It is a lot more difficult to sleep when there are loud noises around us, and this is due mostly to the fact that a higher volume of sound can trigger the brain’s fight response. We switch to a vigilant mode where we are ready to respond to threats.


The Science Behind It

Studies from Brighton and Sussex Medical School have shown a correlation between the sounds of nature and a reduction in the fight or flight instincts of the brain. These sounds have been found to activate the rest and digest autonomic nervous system.

The participants in the study were asked to hear two types of sounds. The first type were sounds from nature, the second type were manmade sounds. The participants listened to the sounds as they lay in a resonance imaging scanner (MRI) that read their brain activity.

Every 5 minutes during this session the participants were asked to engage in various tasks that measured their attention span and response time. Sounds from nature seemed to generate brain activity that aligned with outward focus while manmade sounds induced inward directed focus.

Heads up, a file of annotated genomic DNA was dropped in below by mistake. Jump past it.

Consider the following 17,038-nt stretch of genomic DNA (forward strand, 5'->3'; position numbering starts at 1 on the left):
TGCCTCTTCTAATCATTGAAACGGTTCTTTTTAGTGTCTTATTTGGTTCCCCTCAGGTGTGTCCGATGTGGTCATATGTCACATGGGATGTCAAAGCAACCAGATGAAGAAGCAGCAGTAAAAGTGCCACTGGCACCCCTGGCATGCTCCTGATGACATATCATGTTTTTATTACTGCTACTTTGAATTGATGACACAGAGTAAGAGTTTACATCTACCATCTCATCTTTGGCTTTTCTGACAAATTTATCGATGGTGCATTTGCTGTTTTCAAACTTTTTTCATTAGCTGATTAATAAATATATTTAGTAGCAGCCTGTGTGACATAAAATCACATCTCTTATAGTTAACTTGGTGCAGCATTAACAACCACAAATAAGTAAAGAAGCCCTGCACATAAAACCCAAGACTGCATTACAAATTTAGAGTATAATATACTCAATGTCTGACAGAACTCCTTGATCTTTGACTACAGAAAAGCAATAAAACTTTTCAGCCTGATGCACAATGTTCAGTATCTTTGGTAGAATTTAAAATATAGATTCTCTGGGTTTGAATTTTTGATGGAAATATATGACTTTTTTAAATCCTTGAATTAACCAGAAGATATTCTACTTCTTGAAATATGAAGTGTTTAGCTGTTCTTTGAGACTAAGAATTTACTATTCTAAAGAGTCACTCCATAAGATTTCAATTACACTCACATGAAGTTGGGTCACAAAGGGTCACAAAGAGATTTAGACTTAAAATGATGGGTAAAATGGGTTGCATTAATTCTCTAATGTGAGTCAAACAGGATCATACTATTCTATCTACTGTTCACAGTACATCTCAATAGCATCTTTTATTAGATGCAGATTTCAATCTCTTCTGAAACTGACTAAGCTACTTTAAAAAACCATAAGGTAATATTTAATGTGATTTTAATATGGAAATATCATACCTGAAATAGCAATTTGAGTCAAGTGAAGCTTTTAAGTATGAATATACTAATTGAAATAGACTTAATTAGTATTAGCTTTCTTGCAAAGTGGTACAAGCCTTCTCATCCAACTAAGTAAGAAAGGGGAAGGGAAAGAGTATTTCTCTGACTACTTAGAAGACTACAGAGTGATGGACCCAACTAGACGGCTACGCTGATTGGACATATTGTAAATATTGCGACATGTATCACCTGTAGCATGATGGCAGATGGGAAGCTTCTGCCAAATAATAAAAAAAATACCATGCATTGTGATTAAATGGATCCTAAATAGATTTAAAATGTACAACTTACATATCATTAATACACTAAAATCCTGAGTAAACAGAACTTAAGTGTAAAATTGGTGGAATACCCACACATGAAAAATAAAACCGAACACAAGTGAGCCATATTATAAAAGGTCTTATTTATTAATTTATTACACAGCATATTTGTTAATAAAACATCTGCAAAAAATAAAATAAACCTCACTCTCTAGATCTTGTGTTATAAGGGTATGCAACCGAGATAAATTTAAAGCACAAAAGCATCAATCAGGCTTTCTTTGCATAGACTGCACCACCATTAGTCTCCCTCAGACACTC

This inward directed focus is at the center of worry and anxiety because this is when we begin to be critical about ourselves, and negative emotions kick in.

Sounds from nature activated rest and digest nervous system activity, and this only happens when your body is relaxed. It was also found that attention and mental focus improved greatly. 

The degree of change in the nervous system was proportional to the participants’ baseline state. The people who seemed to be more stressed before the experiment showed a higher level of relaxation when they heard the sounds from nature while those who were already in a relaxed state showed only a slight uptick in stress levels while listening to sounds from nature compared to the manmade sounds.